Under California Penal Code Section 647(i), also known as the “peeping Tom” law, it is illegal to peek into a door or window on someone else’s private property without the consent of the owner for observing persons who are inside.
To Be Convicted of Penal Code 657(i) Prosecutor Must Prove
The prosecutor must establish the following elements for convicting the defendant in the offense of peeking while loitering:
- Defendant lingered, delayed, wandered or prowled on another person’s private property
- Defendant did not have a lawful purpose for being another person’s property
- Defendant peeked in the door or window of an inhabited building or structure when he was on the property
What is California Penal Code 647(i)?
Under California Penal Code 647(i) any building which is used as a residence can be considered an inhabited structure. It is not important whether someone is inside at the time of peeking or not, a person can be charged with peeking while loitering even if no one is at the property.
Is “Specific Intent” Required in Peeping Tom Penal Code 647(i) Cases?
Penal Code 647(i) doesn’t require specific intent, and it is not important why a person decided to peek into a door or window on someone else’s private property. So a person can be convicted even if he entered the property without intent to loiter or peek.
Defenses for Peeking Loitering Charges
Defendant had a reason to be on property
In case the defendant had a lawful reason to be on property (working as contractor or was a meter reader or surveyor), he can’t be found guilty under Penal Code Section 647(i).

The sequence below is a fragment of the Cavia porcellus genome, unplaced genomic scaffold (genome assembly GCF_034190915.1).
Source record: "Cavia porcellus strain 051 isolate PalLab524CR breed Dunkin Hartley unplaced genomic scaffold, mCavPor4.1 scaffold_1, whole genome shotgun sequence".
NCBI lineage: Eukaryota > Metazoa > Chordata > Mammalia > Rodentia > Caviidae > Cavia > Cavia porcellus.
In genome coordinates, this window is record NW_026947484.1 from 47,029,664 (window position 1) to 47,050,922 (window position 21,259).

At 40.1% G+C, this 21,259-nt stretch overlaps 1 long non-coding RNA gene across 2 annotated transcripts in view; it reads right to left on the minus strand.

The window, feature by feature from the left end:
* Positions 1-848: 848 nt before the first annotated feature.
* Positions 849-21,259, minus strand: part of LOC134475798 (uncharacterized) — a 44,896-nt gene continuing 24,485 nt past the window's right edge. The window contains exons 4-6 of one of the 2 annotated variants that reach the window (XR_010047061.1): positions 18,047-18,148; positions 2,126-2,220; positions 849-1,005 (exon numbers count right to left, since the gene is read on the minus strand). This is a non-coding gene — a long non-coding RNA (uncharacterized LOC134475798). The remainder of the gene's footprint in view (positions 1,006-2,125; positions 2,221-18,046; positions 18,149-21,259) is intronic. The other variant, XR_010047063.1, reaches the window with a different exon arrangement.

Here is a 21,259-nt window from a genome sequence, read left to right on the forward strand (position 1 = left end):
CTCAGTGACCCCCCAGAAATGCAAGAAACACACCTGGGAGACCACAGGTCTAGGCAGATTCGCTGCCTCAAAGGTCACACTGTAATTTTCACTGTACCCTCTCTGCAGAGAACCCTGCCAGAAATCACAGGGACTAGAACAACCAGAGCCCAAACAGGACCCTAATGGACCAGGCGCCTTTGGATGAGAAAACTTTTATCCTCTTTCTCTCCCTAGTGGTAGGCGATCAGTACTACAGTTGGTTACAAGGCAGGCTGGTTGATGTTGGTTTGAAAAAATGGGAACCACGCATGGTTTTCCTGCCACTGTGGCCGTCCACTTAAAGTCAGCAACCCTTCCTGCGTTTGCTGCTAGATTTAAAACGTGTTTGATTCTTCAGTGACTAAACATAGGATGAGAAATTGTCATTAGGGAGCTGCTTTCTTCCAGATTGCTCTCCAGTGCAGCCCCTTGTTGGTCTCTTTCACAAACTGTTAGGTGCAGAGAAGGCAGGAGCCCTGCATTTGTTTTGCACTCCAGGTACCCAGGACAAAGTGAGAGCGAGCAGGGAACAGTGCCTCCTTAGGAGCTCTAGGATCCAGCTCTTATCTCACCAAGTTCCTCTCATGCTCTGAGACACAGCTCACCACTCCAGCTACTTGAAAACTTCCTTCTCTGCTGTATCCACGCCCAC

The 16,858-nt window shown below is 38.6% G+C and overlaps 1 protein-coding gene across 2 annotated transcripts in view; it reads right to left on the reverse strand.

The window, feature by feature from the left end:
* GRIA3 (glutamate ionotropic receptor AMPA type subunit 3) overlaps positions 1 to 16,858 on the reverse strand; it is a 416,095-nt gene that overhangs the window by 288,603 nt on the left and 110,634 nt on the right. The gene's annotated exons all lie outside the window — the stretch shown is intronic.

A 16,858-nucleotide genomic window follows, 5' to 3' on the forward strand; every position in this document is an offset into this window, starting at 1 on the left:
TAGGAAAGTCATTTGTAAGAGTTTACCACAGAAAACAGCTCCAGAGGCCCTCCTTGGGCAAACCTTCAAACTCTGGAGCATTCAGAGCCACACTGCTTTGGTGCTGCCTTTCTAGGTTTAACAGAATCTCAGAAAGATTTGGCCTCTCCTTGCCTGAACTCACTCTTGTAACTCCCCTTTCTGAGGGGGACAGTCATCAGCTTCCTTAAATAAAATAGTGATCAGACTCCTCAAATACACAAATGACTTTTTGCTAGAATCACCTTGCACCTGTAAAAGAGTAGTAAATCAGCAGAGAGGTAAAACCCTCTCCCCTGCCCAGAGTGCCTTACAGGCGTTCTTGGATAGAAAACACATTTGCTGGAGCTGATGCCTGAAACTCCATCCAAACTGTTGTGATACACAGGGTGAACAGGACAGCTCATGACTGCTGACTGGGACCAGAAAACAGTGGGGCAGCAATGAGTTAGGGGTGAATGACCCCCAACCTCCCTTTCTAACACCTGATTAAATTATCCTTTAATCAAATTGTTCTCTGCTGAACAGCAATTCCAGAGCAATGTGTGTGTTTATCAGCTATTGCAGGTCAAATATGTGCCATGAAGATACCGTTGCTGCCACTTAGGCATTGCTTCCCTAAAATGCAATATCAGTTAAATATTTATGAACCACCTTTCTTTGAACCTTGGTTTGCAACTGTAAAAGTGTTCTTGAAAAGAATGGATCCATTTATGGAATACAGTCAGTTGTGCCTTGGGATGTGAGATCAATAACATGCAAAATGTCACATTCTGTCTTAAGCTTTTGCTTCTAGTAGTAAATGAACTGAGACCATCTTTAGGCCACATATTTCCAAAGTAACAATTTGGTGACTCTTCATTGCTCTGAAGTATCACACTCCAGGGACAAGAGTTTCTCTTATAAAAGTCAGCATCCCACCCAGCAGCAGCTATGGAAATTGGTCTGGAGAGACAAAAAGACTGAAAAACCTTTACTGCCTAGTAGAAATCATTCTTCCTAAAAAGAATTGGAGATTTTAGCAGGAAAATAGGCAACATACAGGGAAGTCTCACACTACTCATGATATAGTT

Defendant was not on a private property
As an essential element of this offense defendant must be on a private property. It is not unlawful to look through the window or a door of an inhabited structure while standing or being on public property or your own property.
Defendant entered an uninhabited building or structure
In case the defendant was peeked into an uninhabited structure or former inhabited dwelling he should not face a peeking while loitering conviction.
What are the Penalties for Penal Code Section 647(i) Conviction?
Under California Penal Code Section 647(i) unlawful peeking is a misdemeanor offence and the penalties are the following:
- Up to six months in a county jail,
- A fine of up to $1,000
- Misdemeanor probation
The penalties for second or subsequent offense or a first time offense in case the person being viewed is a minor are the following:
- Up to one year in a county jail,
- A fine of up to $2,000
Defendant’s Criminal History a Factor in Sentencing Penal Code 647(i) Conviction
Depending on the case circumstances and the defendant’s criminal history he can be sentenced to misdemeanor probation instead of the jail time. Judge may impose different conditions on that probation, such as periodic court appearances, paying restitution to the victim or staying away from the property and the victim, not committing this offense anywhere else. In case the defendant has two or more prior felony convictions, a prior felony conviction during which he was armed or a prior conviction for a serious felony he can’t be entitled to informal probation.
California Penal Code 647(i) Lawyer
For answers to any other questions you may still have about California Penal Code 657(i) charges or to discuss your case confidentially with our team of experienced California criminal defense attorneys give us a call at (310) 943-1171. Our lawyers in Glendale, Los Angeles County, CA, are highly dedicated to serving the needs of our clients.